Access to bare necessities among households is “significantly better” in 2018 compared to 2012, the survey findings showed.
The Economic Survey 2020-21 measured the progress made by states in providing access to “the bare necessities” such as water, sanitation, housing, electricity and clean cooking fuel for a healthy living, in addition to highlighting the significance of the healthcare sector amidst the COVID-19 pandemic, calling for an agile healthcare infrastructure in the country.
Access to these essentials have “direct linkages” with health of household members and also “regarded as an important barometer of economic development in academic and policymaking circles,” the survey said.
Better sanitation and drinking water facilities help prevent spread of communicable diseases, and access to bare necessities along with transport, medical care, and schools is “essential both as a direct component of well-being as well as inputs into productive capabilities”. the survey said.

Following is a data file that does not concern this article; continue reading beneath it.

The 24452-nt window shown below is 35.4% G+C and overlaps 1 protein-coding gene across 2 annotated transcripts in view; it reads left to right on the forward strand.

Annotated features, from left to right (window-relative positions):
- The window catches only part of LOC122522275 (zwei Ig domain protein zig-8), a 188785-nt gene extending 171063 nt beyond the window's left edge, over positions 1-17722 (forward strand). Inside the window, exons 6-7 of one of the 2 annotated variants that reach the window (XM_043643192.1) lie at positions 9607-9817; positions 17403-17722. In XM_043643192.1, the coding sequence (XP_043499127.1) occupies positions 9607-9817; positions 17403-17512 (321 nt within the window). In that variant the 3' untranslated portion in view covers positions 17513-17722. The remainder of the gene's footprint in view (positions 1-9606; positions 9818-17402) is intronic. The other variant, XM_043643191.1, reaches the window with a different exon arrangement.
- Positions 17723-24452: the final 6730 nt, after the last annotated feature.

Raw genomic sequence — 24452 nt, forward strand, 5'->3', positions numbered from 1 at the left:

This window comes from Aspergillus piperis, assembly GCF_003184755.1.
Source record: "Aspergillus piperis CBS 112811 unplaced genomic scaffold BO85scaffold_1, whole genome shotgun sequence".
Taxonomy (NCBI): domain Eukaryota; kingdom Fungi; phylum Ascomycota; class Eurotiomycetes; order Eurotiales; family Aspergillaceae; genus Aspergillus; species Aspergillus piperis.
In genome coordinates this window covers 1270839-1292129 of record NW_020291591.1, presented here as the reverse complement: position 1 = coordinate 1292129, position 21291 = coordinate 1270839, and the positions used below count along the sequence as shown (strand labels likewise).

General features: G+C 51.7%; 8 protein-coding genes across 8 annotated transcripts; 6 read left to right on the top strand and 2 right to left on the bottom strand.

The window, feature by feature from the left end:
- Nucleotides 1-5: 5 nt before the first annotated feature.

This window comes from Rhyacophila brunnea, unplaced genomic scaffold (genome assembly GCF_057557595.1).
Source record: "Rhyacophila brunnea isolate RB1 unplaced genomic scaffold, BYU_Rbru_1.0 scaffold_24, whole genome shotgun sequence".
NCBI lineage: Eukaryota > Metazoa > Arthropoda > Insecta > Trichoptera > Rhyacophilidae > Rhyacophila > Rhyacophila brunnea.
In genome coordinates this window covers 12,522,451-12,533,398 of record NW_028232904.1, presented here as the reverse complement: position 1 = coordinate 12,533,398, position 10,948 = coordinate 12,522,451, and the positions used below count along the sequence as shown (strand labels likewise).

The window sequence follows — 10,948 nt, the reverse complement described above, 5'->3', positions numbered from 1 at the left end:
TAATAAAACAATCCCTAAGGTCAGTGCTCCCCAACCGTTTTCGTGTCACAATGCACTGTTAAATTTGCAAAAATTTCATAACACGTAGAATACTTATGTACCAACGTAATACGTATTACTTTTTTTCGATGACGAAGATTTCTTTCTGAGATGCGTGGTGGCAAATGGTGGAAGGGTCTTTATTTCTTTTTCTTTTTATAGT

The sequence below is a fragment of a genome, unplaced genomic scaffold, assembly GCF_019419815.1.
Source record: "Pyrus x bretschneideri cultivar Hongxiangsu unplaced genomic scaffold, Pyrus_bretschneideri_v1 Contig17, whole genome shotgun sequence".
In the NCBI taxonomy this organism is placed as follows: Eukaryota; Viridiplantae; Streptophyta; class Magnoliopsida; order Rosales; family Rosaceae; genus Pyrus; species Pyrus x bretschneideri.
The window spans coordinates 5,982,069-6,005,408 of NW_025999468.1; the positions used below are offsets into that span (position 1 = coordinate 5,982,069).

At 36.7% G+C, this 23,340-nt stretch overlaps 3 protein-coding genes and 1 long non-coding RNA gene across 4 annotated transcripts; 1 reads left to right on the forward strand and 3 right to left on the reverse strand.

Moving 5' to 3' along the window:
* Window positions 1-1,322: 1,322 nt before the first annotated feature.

These essentials are examined based on a construction of the Bare Necessities Index (BNI) at the rural, urban, and all-India level. The BNI comprises 26 indicators on five dimensions such as water, sanitation, housing, micro-environment, and other facilities. The index measures all states for 2012 and 2018 using NSO data from 69th and 76th rounds.
Here’s what the survey findings reveal:
Access to bare necessities among households is “significantly better” in 2018 compared to 2012, the survey findings showed. These are the highest in states such as Kerala, Punjab, Haryana, Gujarat, Uttrakhand, Delhi, Goa, Mizoram and Sikkim, while the lowest in Odisha, Jharkhand, West Bengal and Tripura.
Source: Economic Survey 2020-21
Improved or highest access to necessities in rural regions was recorded in Punjab, Kerala, Sikkim, Goa and Delhi, while lowest was in Uttar Pradesh, Madhya Pradesh, Bihar, Jharkhand, West Bengal, Odisha, Assam, Manipur and Tripura. While, in urban areas, no state showed the lowest levels of BNI in 2018. Uttarakhand, Jammu and Kashmir, Punjab, Rajasthan, Madhya Pradesh, Maharashtra, Karnataka, Kerala, Tamil Nadu, Arunachal Pradesh and Manipur showed improvement over 2012.